Recreation centers used to be highly programmed places. Pools, gyms, basketball courts, tennis courts, handball courts, playgrounds, ball fields, changing rooms, and offices—all defined spaces for specific activities. More meant more. The good ones were regularly maintained and became community hubs. The not-so-good ones were easy to spot because of their shabbiness, usually because of the cost of maintaining “more.”
The mathematics of the ideal recreation center have changed recently, however, measured less by how intricately they’re programmed and more by how adaptable they can be. It would be too obvious to say “less is more” here, but the fact is that the less programmed today’s recreation centers have become, the closer they have gotten to actually accommodating community needs, which privilege flexibility over fixed amenity.
Administering all of these needs is a separate challenge altogether. In 2020, VIA Design Architects completed the Virginia Beach Parks and Recreation Administration Building, which consolidates multiple offices from around town and facilitates Virginia Beach’s sustainability goals of environmental stewardship, social responsibility, and economic vitality.
Locally, the project arrives at a critical time for Virginia Beach as it recovers from COVID-related rec center closures and, now that they’re back open, current and future staffing shortages. Operating seven physical centers, accommodating dozens of after-school and weekend classes (from archery to martial arts to swimming), and hosting birthday parties is as much of an infrastructural challenge as it is an administrative challenge.
Regionally, the project is part of a spate of cities upgrading their facilities to meet greater demands and a higher standard of green including Moseley Architects’ LEED Sliver Patrick Henry Recreation Center (and PreK-8 School) for Alexandria, completed in 2000, and iStudio’s LEED Gold Marvin Gaye Recreation Center for DC, completed in 2018.
In plan, the building’s main axis is composed of two long volumes that saddle up to each other and contain common areas, break-out spaces, circulation, and offices. In elevation, the dramatic slopes of each axial volume creates opportunities for a variety of spaces inside from airy to intimate. The central atrium where the slopes intersect includes a grand staircase that doubles as risers for all-staff assemblies and accommodates a small conference area beneath it. VIA Design Architects situated the building to conserve 65% of the site for open space (not to mention pollinator plantings), and more than half the site supports habitat low impact maintenance strategies and habitat restoration.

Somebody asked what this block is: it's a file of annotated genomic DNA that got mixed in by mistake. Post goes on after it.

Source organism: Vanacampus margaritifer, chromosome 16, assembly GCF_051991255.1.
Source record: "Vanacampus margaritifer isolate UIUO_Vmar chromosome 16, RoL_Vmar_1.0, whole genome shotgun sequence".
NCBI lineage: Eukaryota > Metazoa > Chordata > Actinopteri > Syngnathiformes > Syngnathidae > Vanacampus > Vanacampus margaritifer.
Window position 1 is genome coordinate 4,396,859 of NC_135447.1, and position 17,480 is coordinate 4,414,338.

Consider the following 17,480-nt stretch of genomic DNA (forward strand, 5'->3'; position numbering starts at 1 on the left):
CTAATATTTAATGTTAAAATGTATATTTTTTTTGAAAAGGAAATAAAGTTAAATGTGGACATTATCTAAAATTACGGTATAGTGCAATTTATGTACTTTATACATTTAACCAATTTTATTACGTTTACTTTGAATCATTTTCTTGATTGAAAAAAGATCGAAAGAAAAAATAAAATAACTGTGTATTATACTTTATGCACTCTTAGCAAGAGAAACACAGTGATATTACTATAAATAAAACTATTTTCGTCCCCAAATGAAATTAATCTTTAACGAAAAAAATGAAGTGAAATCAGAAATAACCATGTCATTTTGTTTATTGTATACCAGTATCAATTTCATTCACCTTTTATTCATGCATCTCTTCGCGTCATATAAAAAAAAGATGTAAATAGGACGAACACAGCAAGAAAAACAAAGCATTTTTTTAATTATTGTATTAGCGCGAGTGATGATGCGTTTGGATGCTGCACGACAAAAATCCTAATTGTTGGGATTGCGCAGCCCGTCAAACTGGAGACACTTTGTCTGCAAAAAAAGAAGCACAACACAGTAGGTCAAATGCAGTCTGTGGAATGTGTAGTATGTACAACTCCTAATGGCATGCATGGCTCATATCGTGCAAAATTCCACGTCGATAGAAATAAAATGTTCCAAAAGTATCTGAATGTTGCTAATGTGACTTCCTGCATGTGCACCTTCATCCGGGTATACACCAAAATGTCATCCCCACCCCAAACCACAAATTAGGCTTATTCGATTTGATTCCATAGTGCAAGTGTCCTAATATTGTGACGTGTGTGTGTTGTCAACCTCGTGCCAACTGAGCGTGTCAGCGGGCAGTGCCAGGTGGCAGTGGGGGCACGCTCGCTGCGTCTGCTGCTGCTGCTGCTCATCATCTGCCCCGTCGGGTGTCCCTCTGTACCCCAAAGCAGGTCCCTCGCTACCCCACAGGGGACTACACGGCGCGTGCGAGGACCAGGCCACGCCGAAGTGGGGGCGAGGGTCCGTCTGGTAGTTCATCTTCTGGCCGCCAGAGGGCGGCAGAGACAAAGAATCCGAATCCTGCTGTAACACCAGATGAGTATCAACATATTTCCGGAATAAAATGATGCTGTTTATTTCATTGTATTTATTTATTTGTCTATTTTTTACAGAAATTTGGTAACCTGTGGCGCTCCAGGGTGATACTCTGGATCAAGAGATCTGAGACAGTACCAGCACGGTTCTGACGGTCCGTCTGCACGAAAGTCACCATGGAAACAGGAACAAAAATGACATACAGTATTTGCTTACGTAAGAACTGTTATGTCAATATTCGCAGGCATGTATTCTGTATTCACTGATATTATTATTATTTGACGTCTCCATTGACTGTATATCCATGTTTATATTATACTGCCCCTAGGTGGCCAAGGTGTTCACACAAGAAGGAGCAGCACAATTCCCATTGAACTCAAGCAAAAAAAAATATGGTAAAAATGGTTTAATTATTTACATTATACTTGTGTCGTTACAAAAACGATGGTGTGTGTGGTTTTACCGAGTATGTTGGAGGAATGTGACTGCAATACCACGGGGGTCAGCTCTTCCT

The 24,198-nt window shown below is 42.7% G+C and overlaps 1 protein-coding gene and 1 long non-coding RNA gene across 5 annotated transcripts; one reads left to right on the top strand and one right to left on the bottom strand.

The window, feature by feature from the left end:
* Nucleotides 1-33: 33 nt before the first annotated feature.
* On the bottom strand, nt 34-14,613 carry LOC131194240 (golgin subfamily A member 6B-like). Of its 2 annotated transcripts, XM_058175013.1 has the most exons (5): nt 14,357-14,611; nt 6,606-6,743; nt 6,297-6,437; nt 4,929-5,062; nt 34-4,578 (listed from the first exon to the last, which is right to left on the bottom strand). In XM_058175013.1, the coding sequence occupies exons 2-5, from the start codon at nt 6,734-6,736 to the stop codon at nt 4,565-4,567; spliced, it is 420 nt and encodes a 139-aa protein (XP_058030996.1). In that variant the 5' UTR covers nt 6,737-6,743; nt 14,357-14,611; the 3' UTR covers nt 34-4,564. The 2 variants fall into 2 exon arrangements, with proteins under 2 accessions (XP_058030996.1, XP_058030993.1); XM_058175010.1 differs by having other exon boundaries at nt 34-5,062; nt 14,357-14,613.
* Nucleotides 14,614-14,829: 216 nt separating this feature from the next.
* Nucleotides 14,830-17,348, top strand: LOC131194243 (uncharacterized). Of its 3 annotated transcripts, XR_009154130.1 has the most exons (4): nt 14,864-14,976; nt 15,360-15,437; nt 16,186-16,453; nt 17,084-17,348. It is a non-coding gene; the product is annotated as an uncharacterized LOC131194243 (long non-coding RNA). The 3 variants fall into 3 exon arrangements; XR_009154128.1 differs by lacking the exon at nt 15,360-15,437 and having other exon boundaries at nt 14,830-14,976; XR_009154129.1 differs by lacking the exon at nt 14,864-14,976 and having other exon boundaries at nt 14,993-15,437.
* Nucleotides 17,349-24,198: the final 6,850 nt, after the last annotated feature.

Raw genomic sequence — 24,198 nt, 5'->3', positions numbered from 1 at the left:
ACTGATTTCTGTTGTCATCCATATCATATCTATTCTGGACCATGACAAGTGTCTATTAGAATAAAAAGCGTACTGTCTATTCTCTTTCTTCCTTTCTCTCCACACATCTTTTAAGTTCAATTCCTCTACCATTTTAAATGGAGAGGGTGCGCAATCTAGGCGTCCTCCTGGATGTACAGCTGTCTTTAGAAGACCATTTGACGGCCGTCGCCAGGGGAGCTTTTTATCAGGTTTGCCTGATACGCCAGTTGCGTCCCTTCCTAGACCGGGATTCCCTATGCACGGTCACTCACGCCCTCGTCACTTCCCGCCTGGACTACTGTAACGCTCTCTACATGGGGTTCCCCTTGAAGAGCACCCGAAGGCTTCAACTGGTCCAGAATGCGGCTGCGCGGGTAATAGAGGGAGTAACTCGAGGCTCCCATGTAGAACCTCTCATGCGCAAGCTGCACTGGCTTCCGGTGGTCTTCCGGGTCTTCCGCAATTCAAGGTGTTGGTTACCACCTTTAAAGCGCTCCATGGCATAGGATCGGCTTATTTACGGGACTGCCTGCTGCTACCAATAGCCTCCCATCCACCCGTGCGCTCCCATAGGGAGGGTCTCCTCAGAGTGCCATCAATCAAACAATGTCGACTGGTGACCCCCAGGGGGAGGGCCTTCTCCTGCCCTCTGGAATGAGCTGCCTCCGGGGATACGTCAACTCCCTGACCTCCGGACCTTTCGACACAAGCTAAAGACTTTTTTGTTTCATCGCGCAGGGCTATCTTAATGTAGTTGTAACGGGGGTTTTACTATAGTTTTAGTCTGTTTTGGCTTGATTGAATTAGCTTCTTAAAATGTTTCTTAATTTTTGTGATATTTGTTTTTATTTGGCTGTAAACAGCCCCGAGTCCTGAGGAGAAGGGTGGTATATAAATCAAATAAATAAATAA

The building maintains a consistent temperature and energy usage thanks to 70 geothermal wells buried beneath the parking lot, which exchanges heat in the summer and absorbs heat in the winter. Solar shades on the exterior and roller shades on the interior offer occupants more control in adjusting for heat or glare. In its first year, the city realized $10,000 in energy savings through a 20% reduction in energy usage and a 32% reduction in potable water usage. Over the lifetime of this building — let’s say 30 years for the sake of argument — that’s $300,000 in savings minimum on just the utility bill alone.
There’s another metric that counts here, too. This year, the American Academy for Park and Recreation Administration named the city’s parks and rec department as a finalist for the National Gold Medal Awards for Excellence in Park and Recreation Management. VIA Design Architects refers to notable projects in its award winning portfolio as case studies. If the new home of parks and rec has anything to do with the management of its facilities, then as case studies go, this project might be in a category by itself, blending a design process with architect-driven results.
About the author
William Richards is a writer and editorial consultant based in Washington, D.C. From 2007 to 2011, he was the Editor-in-Chief of Inform Magazine.